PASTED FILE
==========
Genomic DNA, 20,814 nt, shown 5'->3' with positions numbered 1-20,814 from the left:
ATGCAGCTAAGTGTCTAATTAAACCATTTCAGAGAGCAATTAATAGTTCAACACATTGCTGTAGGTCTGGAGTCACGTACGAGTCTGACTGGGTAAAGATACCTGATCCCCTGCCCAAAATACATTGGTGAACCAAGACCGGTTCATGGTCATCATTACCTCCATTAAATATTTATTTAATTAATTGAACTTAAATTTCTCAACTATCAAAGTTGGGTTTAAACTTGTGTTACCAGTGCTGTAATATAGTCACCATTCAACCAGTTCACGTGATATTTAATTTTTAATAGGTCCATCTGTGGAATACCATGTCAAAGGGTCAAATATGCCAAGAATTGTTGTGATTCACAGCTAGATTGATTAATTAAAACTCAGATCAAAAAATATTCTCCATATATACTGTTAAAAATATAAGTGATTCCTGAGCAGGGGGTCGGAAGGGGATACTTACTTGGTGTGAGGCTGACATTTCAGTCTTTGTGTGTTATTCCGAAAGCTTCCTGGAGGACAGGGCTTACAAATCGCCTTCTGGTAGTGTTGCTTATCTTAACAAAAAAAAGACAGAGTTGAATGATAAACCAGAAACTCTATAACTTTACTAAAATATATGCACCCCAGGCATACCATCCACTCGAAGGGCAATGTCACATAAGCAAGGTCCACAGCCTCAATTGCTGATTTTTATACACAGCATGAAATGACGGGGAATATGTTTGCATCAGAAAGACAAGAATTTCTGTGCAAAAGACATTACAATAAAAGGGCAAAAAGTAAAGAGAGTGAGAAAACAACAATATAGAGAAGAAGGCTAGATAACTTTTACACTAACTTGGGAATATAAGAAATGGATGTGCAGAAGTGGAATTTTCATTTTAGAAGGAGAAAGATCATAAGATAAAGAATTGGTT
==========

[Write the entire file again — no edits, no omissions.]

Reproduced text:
Genomic DNA, 20,814 nt, shown 5'->3' with positions numbered 1-20,814 from the left:
ATGCAGCTAAGTGTCTAATTAAACCATTTCAGAGAGCAATTAATAGTTCAACACATTGCTGTAGGTCTGGAGTCACGTACGAGTCTGACTGGGTAAAGATACCTGATCCCCTGCCCAAAATACATTGGTGAACCAAGACCGGTTCATGGTCATCATTACCTCCATTAAATATTTATTTAATTAATTGAACTTAAATTTCTCAACTATCAAAGTTGGGTTTAAACTTGTGTTACCAGTGCTGTAATATAGTCACCATTCAACCAGTTCACGTGATATTTAATTTTTAATAGGTCCATCTGTGGAATACCATGTCAAAGGGTCAAATATGCCAAGAATTGTTGTGATTCACAGCTAGATTGATTAATTAAAACTCAGATCAAAAAATATTCTCCATATATACTGTTAAAAATATAAGTGATTCCTGAGCAGGGGGTCGGAAGGGGATACTTACTTGGTGTGAGGCTGACATTTCAGTCTTTGTGTGTTATTCCGAAAGCTTCCTGGAGGACAGGGCTTACAAATCGCCTTCTGGTAGTGTTGCTTATCTTAACAAAAAAAAGACAGAGTTGAATGATAAACCAGAAACTCTATAACTTTACTAAAATATATGCACCCCAGGCATACCATCCACTCGAAGGGCAATGTCACATAAGCAAGGTCCACAGCCTCAATTGCTGATTTTTATACACAGCATGAAATGACGGGGAATATGTTTGCATCAGAAAGACAAGAATTTCTGTGCAAAAGACATTACAATAAAAGGGCAAAAAGTAAAGAGAGTGAGAAAACAACAATATAGAGAAGAAGGCTAGATAACTTTTACACTAACTTGGGAATATAAGAAATGGATGTGCAGAAGTGGAATTTTCATTTTAGAAGGAGAAAGATCATAAGATAAAGAATTGGTT